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Lives of the Saints, by Alban Butler, Benziger Bros. ed. [1894], at


FRANCIS BORGIA, Duke of Gandia and Captain-General of Catalonia, was one of the handsomest, richest, and most honored nobles in Spain, when, in 1539, there was laid upon him the sad duty of escorting the remains of his sovereign, Queen Isabella, to the royal burying-place at Granada. The coffin had to be opened for him that he might verify the body before it was placed in the tomb, and so foul a sight met his eyes that he vowed never again to serve a sovereign who could suffer so base a change. It was some years before he could follow the call of his Lord; at length he entered the Society of Jesus to cut himself off from any chance of dignity or preferment. But his Order chose him to be its head. The Turks were threatening Christendom, and St. Pius V. sent his nephew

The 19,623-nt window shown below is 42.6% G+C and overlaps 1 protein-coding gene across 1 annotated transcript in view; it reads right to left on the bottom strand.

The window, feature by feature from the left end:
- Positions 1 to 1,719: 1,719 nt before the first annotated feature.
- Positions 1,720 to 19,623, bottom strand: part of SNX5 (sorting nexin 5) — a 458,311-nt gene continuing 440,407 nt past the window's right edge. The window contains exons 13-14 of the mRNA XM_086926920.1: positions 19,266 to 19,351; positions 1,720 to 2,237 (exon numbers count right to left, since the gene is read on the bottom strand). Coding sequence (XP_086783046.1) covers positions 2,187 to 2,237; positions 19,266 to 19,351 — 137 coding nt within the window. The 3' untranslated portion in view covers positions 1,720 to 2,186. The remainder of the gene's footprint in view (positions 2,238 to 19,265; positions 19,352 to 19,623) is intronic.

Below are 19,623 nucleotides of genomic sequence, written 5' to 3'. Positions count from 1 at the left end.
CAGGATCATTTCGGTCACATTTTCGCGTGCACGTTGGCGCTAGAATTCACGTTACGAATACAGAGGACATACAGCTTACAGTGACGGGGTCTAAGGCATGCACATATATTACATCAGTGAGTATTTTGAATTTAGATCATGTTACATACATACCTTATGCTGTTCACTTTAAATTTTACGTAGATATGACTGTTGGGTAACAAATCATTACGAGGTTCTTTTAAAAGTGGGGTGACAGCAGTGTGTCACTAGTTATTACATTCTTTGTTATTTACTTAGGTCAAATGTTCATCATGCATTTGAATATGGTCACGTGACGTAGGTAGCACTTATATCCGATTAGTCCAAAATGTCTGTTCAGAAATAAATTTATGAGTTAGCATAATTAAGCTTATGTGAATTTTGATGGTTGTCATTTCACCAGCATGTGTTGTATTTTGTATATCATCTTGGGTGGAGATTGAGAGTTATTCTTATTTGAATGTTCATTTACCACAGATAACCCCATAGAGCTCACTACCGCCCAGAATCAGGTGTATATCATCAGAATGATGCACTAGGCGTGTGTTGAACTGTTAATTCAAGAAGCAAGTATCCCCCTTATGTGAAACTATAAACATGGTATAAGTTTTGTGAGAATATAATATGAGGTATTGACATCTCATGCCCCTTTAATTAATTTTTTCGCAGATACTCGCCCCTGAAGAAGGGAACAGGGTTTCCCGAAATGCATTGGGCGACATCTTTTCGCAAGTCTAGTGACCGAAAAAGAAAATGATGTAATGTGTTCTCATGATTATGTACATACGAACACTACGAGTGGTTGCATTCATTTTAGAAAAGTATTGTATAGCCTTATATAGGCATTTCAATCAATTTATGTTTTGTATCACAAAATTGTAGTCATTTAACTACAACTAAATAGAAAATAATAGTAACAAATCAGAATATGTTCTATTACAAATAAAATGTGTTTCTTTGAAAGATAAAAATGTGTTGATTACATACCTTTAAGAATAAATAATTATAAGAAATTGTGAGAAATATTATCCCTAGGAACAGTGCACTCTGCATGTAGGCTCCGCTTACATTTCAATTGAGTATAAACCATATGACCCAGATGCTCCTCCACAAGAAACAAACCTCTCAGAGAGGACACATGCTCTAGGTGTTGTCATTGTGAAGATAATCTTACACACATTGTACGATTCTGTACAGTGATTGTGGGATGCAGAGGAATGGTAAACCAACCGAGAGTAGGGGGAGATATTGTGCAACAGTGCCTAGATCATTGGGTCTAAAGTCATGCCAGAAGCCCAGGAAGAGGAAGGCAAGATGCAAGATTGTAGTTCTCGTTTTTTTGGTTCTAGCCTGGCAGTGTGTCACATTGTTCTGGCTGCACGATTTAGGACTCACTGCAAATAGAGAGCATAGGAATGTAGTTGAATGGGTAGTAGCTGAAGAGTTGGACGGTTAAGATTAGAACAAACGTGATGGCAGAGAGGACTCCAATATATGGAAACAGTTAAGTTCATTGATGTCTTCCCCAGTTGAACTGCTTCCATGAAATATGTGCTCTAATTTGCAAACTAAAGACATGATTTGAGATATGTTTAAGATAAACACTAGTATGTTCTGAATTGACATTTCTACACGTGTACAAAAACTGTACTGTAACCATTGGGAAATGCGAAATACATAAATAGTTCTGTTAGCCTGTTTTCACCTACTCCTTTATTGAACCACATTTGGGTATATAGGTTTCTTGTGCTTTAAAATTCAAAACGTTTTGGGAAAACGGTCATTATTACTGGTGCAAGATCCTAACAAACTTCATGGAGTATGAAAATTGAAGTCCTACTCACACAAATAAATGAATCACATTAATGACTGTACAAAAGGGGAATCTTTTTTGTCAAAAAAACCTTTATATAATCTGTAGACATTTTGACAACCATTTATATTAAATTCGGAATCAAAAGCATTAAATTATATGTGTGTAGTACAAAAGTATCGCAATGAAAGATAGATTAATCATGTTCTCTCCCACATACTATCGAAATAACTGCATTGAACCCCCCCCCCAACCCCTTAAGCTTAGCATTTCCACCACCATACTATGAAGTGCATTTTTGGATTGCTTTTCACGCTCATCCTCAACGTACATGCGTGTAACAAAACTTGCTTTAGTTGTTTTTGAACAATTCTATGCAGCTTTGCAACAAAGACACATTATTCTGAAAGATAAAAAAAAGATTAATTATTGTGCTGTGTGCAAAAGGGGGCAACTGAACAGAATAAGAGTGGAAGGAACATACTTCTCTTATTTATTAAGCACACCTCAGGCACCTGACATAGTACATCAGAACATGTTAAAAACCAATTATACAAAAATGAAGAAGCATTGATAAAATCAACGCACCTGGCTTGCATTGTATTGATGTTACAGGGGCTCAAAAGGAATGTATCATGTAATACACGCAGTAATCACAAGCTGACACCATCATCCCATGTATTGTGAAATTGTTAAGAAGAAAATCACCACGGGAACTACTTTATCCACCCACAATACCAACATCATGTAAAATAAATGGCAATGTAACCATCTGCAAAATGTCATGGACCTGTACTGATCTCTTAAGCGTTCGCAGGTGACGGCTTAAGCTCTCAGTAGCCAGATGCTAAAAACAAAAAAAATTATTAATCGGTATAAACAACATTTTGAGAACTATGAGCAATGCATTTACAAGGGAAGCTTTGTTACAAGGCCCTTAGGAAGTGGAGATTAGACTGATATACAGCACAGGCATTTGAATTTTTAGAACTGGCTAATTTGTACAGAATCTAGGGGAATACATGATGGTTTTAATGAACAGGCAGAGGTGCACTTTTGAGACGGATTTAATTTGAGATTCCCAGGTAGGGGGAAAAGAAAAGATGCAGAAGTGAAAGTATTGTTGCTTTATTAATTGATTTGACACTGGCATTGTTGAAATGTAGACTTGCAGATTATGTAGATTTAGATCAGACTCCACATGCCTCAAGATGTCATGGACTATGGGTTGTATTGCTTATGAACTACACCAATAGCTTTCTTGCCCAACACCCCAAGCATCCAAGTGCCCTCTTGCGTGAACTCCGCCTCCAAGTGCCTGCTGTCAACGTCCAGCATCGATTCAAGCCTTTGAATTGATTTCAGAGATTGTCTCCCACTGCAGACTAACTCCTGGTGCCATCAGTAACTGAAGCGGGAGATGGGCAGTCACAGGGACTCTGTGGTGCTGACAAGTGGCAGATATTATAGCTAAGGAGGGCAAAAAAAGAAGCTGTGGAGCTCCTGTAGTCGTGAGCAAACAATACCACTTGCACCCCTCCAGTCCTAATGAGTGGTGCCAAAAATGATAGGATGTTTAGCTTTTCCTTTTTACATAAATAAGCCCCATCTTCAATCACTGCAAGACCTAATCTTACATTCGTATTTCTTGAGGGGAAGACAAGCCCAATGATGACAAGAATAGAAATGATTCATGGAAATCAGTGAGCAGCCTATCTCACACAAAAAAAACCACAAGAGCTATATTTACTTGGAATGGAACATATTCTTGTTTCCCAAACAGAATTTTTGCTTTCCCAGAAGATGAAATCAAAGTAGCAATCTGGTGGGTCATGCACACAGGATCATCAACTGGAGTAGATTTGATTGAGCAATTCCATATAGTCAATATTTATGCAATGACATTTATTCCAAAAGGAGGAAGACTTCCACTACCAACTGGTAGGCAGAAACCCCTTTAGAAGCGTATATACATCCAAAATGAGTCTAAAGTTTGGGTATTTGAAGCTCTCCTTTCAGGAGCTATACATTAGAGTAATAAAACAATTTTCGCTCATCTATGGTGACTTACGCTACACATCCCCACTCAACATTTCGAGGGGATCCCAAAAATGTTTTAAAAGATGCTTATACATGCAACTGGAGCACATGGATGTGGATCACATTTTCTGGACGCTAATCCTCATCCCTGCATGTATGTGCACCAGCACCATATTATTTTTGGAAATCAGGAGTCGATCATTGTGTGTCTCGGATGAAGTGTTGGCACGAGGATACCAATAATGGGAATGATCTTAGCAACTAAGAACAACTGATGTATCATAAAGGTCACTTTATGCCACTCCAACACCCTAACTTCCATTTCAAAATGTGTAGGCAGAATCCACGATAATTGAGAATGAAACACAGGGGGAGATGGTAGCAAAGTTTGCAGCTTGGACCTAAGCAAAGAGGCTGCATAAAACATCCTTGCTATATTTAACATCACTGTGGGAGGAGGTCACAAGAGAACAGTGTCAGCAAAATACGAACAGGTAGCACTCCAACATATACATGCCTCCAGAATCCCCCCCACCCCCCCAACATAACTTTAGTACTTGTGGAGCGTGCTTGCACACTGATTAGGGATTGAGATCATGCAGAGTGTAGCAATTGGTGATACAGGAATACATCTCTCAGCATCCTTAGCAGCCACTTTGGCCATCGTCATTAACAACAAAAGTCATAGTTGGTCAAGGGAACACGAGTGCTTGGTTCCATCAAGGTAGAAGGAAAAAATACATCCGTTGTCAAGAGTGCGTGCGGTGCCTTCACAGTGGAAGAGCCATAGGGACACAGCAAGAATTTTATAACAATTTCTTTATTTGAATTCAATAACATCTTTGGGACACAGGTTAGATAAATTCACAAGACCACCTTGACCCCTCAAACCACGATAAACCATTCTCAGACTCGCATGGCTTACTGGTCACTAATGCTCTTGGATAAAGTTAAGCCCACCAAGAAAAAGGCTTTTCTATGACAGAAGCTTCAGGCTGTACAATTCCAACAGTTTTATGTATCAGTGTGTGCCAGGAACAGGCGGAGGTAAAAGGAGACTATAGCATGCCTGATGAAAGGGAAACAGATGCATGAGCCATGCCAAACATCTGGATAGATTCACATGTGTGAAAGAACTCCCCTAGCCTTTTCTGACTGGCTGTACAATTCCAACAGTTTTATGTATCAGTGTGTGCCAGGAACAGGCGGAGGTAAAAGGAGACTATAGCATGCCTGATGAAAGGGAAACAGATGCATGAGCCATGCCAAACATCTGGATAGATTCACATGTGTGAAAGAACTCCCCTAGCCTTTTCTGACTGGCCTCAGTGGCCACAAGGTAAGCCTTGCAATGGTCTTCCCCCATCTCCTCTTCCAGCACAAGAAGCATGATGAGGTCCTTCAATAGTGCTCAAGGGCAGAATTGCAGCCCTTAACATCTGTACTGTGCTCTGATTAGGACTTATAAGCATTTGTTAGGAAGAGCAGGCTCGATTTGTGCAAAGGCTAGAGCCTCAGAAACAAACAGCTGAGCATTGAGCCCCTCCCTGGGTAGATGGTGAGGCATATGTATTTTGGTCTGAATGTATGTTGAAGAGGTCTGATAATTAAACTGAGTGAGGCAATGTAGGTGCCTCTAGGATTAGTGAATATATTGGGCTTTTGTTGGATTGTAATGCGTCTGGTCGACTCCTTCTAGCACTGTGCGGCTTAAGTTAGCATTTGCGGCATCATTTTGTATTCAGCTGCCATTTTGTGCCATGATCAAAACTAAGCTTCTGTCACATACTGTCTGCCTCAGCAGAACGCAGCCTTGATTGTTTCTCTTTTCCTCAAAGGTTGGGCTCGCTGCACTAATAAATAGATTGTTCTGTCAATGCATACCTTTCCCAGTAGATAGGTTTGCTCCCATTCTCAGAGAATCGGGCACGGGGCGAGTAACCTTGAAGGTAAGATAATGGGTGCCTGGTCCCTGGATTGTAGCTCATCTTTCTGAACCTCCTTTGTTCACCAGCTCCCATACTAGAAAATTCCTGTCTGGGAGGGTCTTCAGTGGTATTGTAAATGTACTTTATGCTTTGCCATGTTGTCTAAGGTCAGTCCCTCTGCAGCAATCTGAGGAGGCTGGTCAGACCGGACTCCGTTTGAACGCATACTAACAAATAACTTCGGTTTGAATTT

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to gather Christian princes into a league for its defence. The holy Pope chose Francis to accompany him, and, worn out though he was, the Saint obeyed at once. The fatigues of the embassy exhausted what little life was left. St. Francis died on his return to Rome, October 10, 1572.

Reflection.—St. Francis Borgia learnt the worthlessness of earthly greatness at the funeral of Queen Isabella. Do the deaths of friends teach us aught about ourselves?

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